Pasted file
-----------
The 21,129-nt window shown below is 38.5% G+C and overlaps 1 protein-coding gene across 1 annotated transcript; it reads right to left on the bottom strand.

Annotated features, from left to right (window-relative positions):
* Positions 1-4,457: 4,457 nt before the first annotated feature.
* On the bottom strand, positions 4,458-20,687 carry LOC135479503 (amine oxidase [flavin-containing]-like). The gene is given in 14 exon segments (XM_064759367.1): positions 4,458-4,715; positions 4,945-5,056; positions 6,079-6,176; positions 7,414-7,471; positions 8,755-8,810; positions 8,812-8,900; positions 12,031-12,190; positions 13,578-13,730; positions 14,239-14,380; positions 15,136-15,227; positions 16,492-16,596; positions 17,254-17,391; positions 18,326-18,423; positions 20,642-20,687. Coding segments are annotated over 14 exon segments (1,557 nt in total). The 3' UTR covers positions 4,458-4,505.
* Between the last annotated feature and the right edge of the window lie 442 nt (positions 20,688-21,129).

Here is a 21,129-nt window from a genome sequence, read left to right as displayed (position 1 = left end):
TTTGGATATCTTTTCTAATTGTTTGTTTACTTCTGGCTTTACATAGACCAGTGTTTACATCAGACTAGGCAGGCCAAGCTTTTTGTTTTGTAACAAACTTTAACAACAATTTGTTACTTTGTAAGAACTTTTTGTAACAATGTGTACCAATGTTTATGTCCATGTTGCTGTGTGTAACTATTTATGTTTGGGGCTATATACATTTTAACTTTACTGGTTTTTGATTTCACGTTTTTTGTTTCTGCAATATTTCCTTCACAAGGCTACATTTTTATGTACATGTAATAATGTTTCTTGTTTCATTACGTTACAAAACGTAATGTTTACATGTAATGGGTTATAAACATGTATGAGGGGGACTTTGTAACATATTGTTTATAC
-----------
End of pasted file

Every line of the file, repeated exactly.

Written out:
The 21,129-nt window shown below is 38.5% G+C and overlaps 1 protein-coding gene across 1 annotated transcript; it reads right to left on the bottom strand.

Annotated features, from left to right (window-relative positions):
* Positions 1-4,457: 4,457 nt before the first annotated feature.
* On the bottom strand, positions 4,458-20,687 carry LOC135479503 (amine oxidase [flavin-containing]-like). The gene is given in 14 exon segments (XM_064759367.1): positions 4,458-4,715; positions 4,945-5,056; positions 6,079-6,176; positions 7,414-7,471; positions 8,755-8,810; positions 8,812-8,900; positions 12,031-12,190; positions 13,578-13,730; positions 14,239-14,380; positions 15,136-15,227; positions 16,492-16,596; positions 17,254-17,391; positions 18,326-18,423; positions 20,642-20,687. Coding segments are annotated over 14 exon segments (1,557 nt in total). The 3' UTR covers positions 4,458-4,505.
* Between the last annotated feature and the right edge of the window lie 442 nt (positions 20,688-21,129).

Here is a 21,129-nt window from a genome sequence, read left to right as displayed (position 1 = left end):
TTTGGATATCTTTTCTAATTGTTTGTTTACTTCTGGCTTTACATAGACCAGTGTTTACATCAGACTAGGCAGGCCAAGCTTTTTGTTTTGTAACAAACTTTAACAACAATTTGTTACTTTGTAAGAACTTTTTGTAACAATGTGTACCAATGTTTATGTCCATGTTGCTGTGTGTAACTATTTATGTTTGGGGCTATATACATTTTAACTTTACTGGTTTTTGATTTCACGTTTTTTGTTTCTGCAATATTTCCTTCACAAGGCTACATTTTTATGTACATGTAATAATGTTTCTTGTTTCATTACGTTACAAAACGTAATGTTTACATGTAATGGGTTATAAACATGTATGAGGGGGACTTTGTAACATATTGTTTATAC